Blue Skies: Moving Beyond NextGen 

Grand Hyatt Washington
1000 H Street NW,Washington, D.C. 20001
Independence Ballroom B C

September 6, 2018  


Modernization is a perennial process. As we approach the 2025 milestone for NextGen, we find ourselves asking again and again “What comes next?” 

 Join ATCA on September 6 for a half-day discussion on the future 

of the National Airspace System (NAS) and how policy, operations, and technology 

will shape the next phase of modernization.


How much will aviation’s landscape change in the next seven years, and what does the future of aviation look like after that? With a boom in technology over the last decade, we need to change how we look at the transformation of operations, all the while leveraging newly implemented NextGen technologies to maintain the safest, most secure airspace system in the world. Regardless of if or when funding and FAA organizational structural changes occur, the aviation community is facing a fundamental paradigm shift in the functional and performance requirements of the global airspace system right now. The challenge will be to establish a conducive environment that will accommodate the increased pace of adoption of new technologies and new operational business models, such as autonomous vehicles and space transportation.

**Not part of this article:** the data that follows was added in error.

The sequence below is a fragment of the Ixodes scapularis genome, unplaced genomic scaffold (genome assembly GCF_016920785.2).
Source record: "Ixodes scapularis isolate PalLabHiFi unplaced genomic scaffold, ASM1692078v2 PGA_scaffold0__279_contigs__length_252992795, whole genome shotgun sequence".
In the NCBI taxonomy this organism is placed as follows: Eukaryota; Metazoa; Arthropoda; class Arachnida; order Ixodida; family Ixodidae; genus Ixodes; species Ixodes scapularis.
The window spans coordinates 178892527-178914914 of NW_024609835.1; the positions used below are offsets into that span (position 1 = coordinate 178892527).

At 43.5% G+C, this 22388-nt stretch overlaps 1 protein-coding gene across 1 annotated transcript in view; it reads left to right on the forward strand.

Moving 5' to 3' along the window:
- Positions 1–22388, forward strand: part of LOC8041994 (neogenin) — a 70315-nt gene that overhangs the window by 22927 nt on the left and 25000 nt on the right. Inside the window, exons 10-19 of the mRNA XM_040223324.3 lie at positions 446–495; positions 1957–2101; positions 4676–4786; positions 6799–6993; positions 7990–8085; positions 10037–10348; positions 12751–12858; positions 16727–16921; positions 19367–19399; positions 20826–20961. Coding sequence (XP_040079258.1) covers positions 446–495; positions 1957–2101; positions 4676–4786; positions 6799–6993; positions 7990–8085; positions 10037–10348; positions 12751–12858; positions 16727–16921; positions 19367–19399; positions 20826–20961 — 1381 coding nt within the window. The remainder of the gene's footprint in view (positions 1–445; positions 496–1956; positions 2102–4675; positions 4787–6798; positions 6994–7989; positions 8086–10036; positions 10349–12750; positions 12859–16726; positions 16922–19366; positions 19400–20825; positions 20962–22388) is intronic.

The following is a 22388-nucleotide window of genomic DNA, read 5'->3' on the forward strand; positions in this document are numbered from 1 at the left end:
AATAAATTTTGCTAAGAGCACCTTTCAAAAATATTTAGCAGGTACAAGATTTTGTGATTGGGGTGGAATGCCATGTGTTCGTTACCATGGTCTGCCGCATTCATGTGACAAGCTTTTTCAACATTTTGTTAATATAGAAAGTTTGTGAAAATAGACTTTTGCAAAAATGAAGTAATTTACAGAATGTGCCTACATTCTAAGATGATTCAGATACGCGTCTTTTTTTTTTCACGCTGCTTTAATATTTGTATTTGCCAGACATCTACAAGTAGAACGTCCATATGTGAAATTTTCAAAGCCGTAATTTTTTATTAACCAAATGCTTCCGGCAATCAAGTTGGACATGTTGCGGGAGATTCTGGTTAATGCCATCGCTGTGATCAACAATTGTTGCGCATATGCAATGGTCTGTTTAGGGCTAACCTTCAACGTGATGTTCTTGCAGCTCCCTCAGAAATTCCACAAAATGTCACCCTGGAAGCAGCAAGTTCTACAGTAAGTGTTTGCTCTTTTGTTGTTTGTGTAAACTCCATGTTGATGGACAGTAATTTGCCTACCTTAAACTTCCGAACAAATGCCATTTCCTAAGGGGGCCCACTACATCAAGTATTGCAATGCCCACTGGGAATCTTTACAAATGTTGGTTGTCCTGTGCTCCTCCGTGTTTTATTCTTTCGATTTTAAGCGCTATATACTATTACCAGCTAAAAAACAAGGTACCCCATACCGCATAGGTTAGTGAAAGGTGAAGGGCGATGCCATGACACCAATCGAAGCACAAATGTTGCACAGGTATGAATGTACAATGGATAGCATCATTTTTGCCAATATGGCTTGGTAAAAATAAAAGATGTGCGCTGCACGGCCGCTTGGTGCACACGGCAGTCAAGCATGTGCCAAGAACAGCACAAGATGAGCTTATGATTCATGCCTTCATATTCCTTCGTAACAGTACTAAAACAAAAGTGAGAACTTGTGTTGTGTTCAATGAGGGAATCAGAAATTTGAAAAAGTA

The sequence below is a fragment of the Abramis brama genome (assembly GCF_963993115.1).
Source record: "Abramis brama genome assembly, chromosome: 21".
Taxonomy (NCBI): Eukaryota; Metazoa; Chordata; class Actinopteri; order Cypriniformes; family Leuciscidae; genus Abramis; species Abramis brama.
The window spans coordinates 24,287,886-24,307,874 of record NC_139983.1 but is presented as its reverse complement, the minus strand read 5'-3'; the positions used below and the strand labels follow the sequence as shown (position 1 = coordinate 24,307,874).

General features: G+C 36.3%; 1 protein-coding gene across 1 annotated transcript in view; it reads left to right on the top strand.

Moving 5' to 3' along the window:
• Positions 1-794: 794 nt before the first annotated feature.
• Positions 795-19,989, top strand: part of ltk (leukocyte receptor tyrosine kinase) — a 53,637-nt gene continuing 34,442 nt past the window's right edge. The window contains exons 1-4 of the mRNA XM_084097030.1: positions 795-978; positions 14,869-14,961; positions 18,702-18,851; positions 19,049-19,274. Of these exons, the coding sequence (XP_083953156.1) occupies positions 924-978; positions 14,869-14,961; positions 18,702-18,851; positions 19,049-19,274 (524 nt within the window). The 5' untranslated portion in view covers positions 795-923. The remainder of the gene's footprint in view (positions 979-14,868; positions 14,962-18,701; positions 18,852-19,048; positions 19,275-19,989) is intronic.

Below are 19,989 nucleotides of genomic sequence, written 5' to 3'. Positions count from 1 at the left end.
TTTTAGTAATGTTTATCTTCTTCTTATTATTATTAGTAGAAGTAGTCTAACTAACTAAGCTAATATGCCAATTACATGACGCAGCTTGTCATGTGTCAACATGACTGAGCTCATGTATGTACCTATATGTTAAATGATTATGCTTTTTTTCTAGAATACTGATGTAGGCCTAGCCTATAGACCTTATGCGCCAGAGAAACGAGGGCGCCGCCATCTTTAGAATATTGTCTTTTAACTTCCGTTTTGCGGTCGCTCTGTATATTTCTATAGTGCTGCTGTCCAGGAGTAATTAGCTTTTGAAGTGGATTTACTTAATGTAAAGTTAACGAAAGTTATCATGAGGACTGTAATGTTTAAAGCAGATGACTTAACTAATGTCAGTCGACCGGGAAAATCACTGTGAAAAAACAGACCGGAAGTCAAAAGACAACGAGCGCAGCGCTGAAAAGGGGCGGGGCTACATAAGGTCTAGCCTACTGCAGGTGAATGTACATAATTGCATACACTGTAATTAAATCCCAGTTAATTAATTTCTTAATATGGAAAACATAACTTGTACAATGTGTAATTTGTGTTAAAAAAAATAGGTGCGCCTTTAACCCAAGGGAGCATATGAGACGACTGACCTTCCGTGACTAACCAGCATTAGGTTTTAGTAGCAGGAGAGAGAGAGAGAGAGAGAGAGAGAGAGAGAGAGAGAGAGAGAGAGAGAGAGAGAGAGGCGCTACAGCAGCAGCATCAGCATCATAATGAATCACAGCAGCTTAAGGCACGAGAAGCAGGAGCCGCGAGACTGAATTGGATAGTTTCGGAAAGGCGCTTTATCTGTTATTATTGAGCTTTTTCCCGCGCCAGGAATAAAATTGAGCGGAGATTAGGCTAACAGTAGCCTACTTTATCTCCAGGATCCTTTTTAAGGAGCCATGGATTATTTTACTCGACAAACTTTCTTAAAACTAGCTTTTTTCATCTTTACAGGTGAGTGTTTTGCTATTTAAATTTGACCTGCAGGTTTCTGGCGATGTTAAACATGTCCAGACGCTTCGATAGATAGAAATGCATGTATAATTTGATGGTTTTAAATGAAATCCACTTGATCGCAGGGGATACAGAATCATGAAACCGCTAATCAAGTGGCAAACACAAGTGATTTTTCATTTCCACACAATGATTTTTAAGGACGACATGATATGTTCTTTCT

This conversation is the second in a discussion series that ATCA started at the 2018 ATCA Technical Symposium in May.
 
The NAS can’t wait and neither can this conversation. We need your voice and expertise. 

 Won’t you join us?

 

Agenda 2018 Blue Skies last update: July 3rd

Thursday, 6 September 2018 
7:30 a.m. – 1 p.m. Registration Open  
7:30 – 8:30 a.m. Welcome Breakfast  
8:30 a.m. Welcome/Opening Remarks Peter F. Dumont,
President and CEO, Air Traffic Control Association
8:30 – 9 a.m. Keynote TBA
9 – 10:15 a.m. Panel 1 – Policy

How do we leverage the successes of NextGen without repeating the mistakes of our past? Conversations and ideas abound regarding what business structure would best foster an increased pace in technology adoption and enable the operational changes our aviation system needs to address in order to remain the largest, safest, and most efficient in the world. This panel will focus on how policy changes could solve many of challenges we face today and what obstacles will need to be examined moving forward.
Moderator:
James Washington, JJW & Associates LLC

Panel:
Donna McLean, PlanzerMcLean
Anna Gomez, Wiley Rein LLP
Rich Swayze, Delta
Nan Shellabarger, FAA 
10:15 – 10:45 a.m. Networking Break
 
10:45 – 12 p.m. Panel 2 – Technology

We are all aware of how fast technology changes these days. Our ability to adapt – and most importantly, implement – technological advances will determine how competitive we will be in the decades to come. How do we in the aviation community keep up? With the advent of artificial intelligence, autonomy, and remotely piloted vehicles, this panel will focus on how we can exploit our current capabilities today to move aviation technology into the next golden age.
Moderator:
Mike Hawthorne, Veracity 

Panel:
 
Vinny Capezzuto, Aireon
 12 – 1 p.m. Panel 3 – Operations